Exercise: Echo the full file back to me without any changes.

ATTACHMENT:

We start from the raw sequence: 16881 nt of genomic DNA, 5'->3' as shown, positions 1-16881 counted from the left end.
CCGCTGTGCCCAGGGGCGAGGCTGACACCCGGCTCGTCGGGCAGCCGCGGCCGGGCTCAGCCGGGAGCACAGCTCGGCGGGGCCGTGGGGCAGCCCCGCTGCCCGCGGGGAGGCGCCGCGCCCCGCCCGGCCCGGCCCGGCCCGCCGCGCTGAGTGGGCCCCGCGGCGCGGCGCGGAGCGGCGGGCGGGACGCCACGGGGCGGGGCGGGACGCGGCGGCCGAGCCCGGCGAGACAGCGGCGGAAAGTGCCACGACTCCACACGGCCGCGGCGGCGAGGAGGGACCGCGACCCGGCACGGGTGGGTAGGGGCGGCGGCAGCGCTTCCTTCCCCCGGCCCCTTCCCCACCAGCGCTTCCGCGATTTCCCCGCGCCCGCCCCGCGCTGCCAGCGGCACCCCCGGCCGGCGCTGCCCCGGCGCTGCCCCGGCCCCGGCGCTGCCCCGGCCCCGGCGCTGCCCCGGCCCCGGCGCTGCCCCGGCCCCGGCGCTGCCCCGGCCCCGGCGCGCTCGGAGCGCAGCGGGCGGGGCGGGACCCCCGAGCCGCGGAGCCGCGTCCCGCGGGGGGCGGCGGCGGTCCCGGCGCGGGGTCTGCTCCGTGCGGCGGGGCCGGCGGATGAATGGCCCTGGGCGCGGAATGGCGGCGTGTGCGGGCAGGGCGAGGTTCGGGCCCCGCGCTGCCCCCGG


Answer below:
We start from the raw sequence: 16881 nt of genomic DNA, 5'->3' as shown, positions 1-16881 counted from the left end.
CCGCTGTGCCCAGGGGCGAGGCTGACACCCGGCTCGTCGGGCAGCCGCGGCCGGGCTCAGCCGGGAGCACAGCTCGGCGGGGCCGTGGGGCAGCCCCGCTGCCCGCGGGGAGGCGCCGCGCCCCGCCCGGCCCGGCCCGGCCCGCCGCGCTGAGTGGGCCCCGCGGCGCGGCGCGGAGCGGCGGGCGGGACGCCACGGGGCGGGGCGGGACGCGGCGGCCGAGCCCGGCGAGACAGCGGCGGAAAGTGCCACGACTCCACACGGCCGCGGCGGCGAGGAGGGACCGCGACCCGGCACGGGTGGGTAGGGGCGGCGGCAGCGCTTCCTTCCCCCGGCCCCTTCCCCACCAGCGCTTCCGCGATTTCCCCGCGCCCGCCCCGCGCTGCCAGCGGCACCCCCGGCCGGCGCTGCCCCGGCGCTGCCCCGGCCCCGGCGCTGCCCCGGCCCCGGCGCTGCCCCGGCCCCGGCGCTGCCCCGGCCCCGGCGCTGCCCCGGCCCCGGCGCGCTCGGAGCGCAGCGGGCGGGGCGGGACCCCCGAGCCGCGGAGCCGCGTCCCGCGGGGGGCGGCGGCGGTCCCGGCGCGGGGTCTGCTCCGTGCGGCGGGGCCGGCGGATGAATGGCCCTGGGCGCGGAATGGCGGCGTGTGCGGGCAGGGCGAGGTTCGGGCCCCGCGCTGCCCCCGG